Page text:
# A Clockwork Basketball: The Offense Sets The Pace

(photo used via Flickr Creative Commons credit user

aaronisnotcool

)

[Ed. – A version of this article previously appeared on Chris’ personal blog, The Angry Statistician. He’s using it here to kick off his semi-regular “A Clockwork Basketball” column in which he will both address topics in analytics and provide insight and guidance to anyone wishing to jump into the field themselves.]

During a recent chat with Seth, he mentioned a topic that came up during a discussion at the recent MIT Sloan Sports Analytics Conference. Who controls the pace of a game more, the offense or defense? And what is the percentage of pace responsibility for each side? The analysts came up with a rough consensus opinion, but is there a way to answer this question analytically? I came up with one approach that examines the variations in possession times, but it suddenly occurred to me that this question could also be answered immediately by looking at the offense-defense asymmetry of the home court advantage.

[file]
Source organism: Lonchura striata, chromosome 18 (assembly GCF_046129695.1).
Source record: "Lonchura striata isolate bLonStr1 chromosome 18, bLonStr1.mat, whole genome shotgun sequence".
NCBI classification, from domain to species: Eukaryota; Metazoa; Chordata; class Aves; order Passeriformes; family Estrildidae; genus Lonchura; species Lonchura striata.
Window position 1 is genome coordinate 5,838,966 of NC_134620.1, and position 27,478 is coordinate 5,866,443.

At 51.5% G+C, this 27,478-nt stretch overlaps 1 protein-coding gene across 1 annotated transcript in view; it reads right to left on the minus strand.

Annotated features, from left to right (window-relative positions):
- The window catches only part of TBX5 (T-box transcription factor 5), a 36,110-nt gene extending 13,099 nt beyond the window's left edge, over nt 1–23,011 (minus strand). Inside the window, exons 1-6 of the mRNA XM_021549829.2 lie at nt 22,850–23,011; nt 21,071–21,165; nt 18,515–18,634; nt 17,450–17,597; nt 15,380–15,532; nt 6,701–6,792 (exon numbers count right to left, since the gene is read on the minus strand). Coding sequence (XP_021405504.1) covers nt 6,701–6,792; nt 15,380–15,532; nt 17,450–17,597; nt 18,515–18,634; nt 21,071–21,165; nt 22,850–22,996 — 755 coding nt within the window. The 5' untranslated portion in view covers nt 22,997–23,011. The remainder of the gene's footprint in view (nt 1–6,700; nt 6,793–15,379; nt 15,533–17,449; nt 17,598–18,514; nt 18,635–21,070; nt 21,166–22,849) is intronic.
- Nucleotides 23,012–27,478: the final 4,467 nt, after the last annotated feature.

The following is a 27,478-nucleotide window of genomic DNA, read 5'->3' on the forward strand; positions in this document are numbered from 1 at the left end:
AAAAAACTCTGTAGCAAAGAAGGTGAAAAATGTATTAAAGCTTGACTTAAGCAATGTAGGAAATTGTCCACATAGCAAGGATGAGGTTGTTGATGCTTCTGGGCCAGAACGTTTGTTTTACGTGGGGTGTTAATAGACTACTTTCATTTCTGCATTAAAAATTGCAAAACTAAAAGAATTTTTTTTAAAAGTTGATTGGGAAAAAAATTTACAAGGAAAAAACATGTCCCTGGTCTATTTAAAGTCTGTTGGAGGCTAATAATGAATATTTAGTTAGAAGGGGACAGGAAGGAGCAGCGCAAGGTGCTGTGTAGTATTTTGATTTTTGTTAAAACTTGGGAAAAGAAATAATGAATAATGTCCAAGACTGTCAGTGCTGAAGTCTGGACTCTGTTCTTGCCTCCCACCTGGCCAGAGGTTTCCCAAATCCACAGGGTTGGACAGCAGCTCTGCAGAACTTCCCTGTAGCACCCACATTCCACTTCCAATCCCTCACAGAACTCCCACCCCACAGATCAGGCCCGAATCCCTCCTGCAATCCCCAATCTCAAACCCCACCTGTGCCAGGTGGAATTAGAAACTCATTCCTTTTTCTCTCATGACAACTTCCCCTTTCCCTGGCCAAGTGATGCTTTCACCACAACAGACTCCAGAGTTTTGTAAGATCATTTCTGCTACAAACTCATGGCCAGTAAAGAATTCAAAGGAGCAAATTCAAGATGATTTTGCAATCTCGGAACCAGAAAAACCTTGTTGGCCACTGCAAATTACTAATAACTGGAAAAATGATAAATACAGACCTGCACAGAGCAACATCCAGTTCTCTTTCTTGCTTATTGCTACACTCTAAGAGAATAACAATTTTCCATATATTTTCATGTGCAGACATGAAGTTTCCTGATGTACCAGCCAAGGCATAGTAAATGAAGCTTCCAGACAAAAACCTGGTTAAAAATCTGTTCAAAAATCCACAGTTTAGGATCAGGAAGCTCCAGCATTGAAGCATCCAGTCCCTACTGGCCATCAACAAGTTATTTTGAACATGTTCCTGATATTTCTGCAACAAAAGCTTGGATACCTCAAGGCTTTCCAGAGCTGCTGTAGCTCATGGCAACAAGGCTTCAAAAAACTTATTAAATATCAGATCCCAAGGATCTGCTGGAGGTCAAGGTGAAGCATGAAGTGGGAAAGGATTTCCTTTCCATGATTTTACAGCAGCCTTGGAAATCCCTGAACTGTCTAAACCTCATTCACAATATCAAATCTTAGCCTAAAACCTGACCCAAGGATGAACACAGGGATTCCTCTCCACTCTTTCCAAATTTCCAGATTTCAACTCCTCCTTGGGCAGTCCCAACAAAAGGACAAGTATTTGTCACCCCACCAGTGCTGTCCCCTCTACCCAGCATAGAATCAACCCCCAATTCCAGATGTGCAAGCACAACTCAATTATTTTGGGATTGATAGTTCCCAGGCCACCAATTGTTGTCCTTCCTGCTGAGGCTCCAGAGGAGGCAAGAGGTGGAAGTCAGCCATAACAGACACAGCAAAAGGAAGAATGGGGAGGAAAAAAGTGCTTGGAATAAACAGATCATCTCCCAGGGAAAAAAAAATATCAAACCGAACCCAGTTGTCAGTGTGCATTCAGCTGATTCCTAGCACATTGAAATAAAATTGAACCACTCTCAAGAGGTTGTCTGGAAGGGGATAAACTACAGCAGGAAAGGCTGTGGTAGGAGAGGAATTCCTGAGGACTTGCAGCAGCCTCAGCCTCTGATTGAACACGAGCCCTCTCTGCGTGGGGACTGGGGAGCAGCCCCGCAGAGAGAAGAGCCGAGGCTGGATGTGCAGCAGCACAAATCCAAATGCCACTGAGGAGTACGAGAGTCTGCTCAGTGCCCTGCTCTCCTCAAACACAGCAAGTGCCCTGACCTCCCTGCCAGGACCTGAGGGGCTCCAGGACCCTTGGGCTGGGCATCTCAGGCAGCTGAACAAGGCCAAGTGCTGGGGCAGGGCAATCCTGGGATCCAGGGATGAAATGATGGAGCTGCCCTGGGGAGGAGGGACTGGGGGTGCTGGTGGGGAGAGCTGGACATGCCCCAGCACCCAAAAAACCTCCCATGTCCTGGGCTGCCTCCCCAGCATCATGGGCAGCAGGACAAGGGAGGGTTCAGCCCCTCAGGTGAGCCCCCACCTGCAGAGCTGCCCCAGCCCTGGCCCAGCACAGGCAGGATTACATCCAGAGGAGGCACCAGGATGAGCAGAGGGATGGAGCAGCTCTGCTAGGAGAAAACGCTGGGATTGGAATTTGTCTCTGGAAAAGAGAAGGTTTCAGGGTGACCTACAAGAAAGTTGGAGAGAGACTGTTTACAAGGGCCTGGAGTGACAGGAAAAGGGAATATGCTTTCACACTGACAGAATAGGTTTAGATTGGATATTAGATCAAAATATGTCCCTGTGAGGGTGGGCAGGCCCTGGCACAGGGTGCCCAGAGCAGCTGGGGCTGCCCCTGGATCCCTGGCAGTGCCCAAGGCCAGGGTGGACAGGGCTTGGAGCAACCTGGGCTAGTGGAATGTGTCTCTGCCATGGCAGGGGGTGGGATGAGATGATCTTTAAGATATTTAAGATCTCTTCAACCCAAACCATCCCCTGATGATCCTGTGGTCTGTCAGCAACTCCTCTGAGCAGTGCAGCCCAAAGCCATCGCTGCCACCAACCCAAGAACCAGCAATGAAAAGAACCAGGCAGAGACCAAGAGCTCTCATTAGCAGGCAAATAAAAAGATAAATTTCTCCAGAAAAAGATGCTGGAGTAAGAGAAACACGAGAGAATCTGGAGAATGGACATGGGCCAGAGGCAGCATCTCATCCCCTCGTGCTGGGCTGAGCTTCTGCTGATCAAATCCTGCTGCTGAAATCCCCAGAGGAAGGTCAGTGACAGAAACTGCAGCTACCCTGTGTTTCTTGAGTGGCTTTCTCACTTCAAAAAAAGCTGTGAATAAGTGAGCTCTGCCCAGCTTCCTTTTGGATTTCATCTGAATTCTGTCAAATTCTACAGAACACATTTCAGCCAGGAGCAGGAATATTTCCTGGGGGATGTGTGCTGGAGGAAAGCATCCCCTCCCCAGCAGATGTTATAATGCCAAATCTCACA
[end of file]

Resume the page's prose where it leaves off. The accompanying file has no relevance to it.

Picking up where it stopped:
As you can see in the R output of my NCAA team model code in one of my public basketball repositories, the offense at home scores points at a rate about

times the rate on a neutral court, everything else the same. Likewise, the defense at home allows points at a rate about

times the rate on a neutral court; in both cases the neutral court rate is the reference level. Notice the geometric asymmetry;

The implication is that the offense is responsible for about the fraction

of the scoring pace. That is, offensive controls 2/3 of the pace, defense 1/3 of the pace. The consensus opinion the analysts came up with at Sloan? It was 2/3 offense, 1/3 defense! It’s nice when things work out, isn’t it?

I’ve used NCAA basketball because there are plenty of neutral court games; to examine the NBA directly we’ll have to use a more sophisticated (but perhaps less beautiful) approach involving the variation in possession times. I’ll do that next, and I’ll also show you how to apply this new information to make better game predictions. Finally, there’s a nice connection to some recent work on inferring causality that I’ll outline.